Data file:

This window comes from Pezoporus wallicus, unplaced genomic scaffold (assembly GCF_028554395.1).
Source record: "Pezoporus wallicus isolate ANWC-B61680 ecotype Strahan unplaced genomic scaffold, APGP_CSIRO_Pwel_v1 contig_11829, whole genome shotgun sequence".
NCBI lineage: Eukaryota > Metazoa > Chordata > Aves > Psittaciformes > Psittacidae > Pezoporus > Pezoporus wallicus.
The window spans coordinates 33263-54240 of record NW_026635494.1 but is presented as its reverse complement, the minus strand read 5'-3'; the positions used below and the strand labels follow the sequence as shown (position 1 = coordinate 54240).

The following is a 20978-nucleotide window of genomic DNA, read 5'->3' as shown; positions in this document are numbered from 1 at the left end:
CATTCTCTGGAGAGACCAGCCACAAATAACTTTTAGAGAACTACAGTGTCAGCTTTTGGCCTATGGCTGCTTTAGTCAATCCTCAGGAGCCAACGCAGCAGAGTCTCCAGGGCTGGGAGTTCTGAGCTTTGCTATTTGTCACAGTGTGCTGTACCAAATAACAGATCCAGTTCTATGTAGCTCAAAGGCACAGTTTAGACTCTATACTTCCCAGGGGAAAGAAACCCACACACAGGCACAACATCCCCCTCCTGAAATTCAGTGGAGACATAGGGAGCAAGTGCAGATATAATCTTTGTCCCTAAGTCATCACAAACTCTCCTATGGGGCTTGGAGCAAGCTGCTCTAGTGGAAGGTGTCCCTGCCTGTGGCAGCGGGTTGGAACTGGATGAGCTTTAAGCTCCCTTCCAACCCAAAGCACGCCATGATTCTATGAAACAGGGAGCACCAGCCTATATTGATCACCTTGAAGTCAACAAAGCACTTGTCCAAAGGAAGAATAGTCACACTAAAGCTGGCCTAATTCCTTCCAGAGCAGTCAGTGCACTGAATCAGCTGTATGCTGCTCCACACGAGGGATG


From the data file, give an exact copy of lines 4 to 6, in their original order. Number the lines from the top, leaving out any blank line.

The window spans coordinates 33263-54240 of record NW_026635494.1 but is presented as its reverse complement, the minus strand read 5'-3'; the positions used below and the strand labels follow the sequence as shown (position 1 = coordinate 54240).

The following is a 20978-nucleotide window of genomic DNA, read 5'->3' as shown; positions in this document are numbered from 1 at the left end:
CATTCTCTGGAGAGACCAGCCACAAATAACTTTTAGAGAACTACAGTGTCAGCTTTTGGCCTATGGCTGCTTTAGTCAATCCTCAGGAGCCAACGCAGCAGAGTCTCCAGGGCTGGGAGTTCTGAGCTTTGCTATTTGTCACAGTGTGCTGTACCAAATAACAGATCCAGTTCTATGTAGCTCAAAGGCACAGTTTAGACTCTATACTTCCCAGGGGAAAGAAACCCACACACAGGCACAACATCCCCCTCCTGAAATTCAGTGGAGACATAGGGAGCAAGTGCAGATATAATCTTTGTCCCTAAGTCATCACAAACTCTCCTATGGGGCTTGGAGCAAGCTGCTCTAGTGGAAGGTGTCCCTGCCTGTGGCAGCGGGTTGGAACTGGATGAGCTTTAAGCTCCCTTCCAACCCAAAGCACGCCATGATTCTATGAAACAGGGAGCACCAGCCTATATTGATCACCTTGAAGTCAACAAAGCACTTGTCCAAAGGAAGAATAGTCACACTAAAGCTGGCCTAATTCCTTCCAGAGCAGTCAGTGCACTGAATCAGCTGTATGCTGCTCCACACGAGGGATG